During the 2016 summer survey in the framework of the NNS inventory in Normandy, the coasts were investigated during low tide in different intertidal habitats to find diverse NNS. Along the coast of Normandy, from the Mount-Saint-Michel Bay to the Bay of Somme, 27 sites have been visited in spring and regularly prospected. In July and August 2016, some supplementary sites in the intertidal zone of the Bay of Seine and in Le Havre harbour were investigated to discover new presences of non-native species. On 14 August 2016, at the site of Cricqueboeuf (Fig. 1), one unknown crab was caught in the upper part of the intertidal zone in the region of freshwater influences of the Seine estuary (coordinates: latitude 49.406273; longitude 0.144799), where the summer salinity is 30–32. The crab was found under a boulder, the substratum consisted of peat lands with a freshwater source seeping from the top of the foreshore (Fig. 2). The other crab species encountered were Hemigrapsus sanguineus (De Haan, 1835), H. takanoi Asakura & Watanabe, 2005, and Carcinus maenas (Linnaeus, 1758). The crabs were collected and preserved in formaldehyde solution for further investigations. The Perisesarma crab have been identified by Adnan Shahdadi who did his PhD thesis on “Molecular phylogeny, phylogeography and taxonomic revision of species of the genera Perisesarma and Parasesarma (Decapoda: Brachyura: Sesarmidae)” at the Universität Regensburg in Germany.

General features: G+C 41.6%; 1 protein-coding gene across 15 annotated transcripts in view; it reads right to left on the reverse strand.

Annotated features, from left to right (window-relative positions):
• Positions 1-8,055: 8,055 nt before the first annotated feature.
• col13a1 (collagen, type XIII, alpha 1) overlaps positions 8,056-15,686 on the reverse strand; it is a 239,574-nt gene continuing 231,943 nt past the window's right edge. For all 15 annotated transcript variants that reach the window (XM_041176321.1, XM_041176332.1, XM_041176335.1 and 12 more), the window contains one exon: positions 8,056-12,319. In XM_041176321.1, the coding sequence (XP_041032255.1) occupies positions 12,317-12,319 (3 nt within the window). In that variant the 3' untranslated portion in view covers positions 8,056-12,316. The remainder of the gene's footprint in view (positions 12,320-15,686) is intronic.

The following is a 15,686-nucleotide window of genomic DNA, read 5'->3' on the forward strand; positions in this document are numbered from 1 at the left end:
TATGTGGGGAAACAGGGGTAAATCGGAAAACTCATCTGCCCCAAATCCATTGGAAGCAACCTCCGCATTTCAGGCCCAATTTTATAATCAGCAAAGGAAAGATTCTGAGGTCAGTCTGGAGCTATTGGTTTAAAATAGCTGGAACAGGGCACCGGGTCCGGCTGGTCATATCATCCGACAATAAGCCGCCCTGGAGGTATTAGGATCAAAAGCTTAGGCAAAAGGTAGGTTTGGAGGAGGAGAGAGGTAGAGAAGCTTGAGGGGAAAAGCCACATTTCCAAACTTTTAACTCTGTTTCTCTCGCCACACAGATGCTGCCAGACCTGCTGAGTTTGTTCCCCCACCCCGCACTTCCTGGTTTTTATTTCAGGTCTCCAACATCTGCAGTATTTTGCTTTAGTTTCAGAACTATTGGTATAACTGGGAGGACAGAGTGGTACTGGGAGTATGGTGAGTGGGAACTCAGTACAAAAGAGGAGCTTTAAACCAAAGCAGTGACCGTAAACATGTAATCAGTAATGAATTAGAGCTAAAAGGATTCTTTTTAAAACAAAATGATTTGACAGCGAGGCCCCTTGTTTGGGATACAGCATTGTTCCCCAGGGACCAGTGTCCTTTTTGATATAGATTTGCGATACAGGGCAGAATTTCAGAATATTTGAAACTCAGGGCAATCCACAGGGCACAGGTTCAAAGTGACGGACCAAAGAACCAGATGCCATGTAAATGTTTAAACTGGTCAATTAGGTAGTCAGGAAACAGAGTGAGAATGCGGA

Fig. 1
figure 1

Locality of collection of single Perisesarma alberti female at the site of Cricqueboeuf (in red), at the mouth of the Seine Estuary, eastern part of the English Channel

Fig. 2
figure 2

Sampling site of Perisesarma alberti (scale bar: 0.3 m)


In the laboratory, the unknown crab was identified as a member of the family Sesarmidae Dana, 1851, the genus Perisesarma De Man, 1895, and the species Perisesarma alberti (Rathbun, 1921).

Taxonomic history and citations

Sesarma (Chiromantes) alberti Rathbun, 1921: 448.

Sesarma (Chiromantes) alberti Capart, 1951: 189.

Sesarma (Chiromantes) alberti Monod, 1956: 440.

Sesarma (Perisesarma) alberti Manning & Holthuis, 1981: 245.

Perisesarma alberti Ng et al., 2008: 222.

Material examined: one female, maximum carapace width 21.0 mm, maximum carapace length 18.4 mm, Cricqueboeuf, at the mouth of the Seine estuary, eastern part of the English Channel, Normandy, France, the 14 August 2016 (Figs. 1 and 3).

Fig. 3
figure 3